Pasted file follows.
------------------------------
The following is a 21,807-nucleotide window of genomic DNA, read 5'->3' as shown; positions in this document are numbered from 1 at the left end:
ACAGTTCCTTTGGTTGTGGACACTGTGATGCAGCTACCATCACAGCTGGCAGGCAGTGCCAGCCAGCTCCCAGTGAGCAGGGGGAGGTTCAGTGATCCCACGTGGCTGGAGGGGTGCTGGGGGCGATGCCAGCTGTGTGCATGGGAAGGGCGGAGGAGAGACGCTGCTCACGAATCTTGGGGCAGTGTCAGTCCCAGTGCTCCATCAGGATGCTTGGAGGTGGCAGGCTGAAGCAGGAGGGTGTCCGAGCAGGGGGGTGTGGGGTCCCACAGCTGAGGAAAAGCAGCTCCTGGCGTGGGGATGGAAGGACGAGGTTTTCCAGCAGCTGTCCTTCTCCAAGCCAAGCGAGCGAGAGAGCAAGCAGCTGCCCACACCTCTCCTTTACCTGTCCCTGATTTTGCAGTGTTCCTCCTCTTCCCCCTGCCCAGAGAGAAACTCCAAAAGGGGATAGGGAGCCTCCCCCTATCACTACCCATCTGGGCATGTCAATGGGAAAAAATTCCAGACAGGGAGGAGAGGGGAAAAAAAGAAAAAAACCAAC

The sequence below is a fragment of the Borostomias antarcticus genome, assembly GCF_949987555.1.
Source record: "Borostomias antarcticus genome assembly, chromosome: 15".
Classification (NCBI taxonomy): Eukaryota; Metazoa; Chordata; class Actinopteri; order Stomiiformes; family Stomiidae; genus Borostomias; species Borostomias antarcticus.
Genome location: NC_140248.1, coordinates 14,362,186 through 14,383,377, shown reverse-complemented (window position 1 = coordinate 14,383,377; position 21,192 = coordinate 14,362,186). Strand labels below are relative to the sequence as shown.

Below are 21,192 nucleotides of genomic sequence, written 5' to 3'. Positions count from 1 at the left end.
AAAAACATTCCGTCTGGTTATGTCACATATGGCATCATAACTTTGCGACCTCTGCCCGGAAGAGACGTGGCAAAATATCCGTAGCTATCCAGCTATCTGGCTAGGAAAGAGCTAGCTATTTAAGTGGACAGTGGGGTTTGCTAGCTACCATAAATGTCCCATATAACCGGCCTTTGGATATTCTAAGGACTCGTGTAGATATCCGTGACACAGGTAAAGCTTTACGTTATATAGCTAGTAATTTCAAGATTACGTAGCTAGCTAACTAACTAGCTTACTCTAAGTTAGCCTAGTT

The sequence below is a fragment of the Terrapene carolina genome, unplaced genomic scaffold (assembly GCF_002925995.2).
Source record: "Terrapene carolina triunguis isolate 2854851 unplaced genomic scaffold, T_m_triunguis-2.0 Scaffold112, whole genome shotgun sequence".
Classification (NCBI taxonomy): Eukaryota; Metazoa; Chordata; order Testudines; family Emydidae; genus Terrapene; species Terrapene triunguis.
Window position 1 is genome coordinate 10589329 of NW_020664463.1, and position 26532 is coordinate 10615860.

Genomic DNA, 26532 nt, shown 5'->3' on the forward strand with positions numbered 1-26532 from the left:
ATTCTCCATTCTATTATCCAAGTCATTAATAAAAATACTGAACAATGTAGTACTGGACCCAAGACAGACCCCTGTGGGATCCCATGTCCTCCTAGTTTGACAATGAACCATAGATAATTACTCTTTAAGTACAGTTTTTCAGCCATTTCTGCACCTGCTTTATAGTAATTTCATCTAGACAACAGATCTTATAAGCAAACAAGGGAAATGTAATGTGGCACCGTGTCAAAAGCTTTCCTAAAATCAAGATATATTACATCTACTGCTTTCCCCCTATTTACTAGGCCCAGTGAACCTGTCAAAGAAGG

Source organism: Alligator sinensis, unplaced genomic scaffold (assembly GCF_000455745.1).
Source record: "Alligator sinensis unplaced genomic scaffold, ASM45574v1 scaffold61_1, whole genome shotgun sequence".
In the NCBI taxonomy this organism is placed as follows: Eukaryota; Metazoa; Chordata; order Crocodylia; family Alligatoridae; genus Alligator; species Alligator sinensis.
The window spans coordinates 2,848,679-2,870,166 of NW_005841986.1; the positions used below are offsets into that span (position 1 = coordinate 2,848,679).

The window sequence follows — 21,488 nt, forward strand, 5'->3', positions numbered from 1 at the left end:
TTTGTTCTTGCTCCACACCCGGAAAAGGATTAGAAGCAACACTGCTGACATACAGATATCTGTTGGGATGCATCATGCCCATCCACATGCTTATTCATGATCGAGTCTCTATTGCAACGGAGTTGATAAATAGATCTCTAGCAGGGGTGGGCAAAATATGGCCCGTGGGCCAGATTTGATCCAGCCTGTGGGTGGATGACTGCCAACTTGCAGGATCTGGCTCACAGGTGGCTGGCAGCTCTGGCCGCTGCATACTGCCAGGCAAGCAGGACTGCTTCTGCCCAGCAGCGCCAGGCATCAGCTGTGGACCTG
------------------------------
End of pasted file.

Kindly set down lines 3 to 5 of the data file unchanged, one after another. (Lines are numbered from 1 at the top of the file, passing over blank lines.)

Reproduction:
The sequence below is a fragment of the Borostomias antarcticus genome, assembly GCF_949987555.1.
Source record: "Borostomias antarcticus genome assembly, chromosome: 15".
Classification (NCBI taxonomy): Eukaryota; Metazoa; Chordata; class Actinopteri; order Stomiiformes; family Stomiidae; genus Borostomias; species Borostomias antarcticus.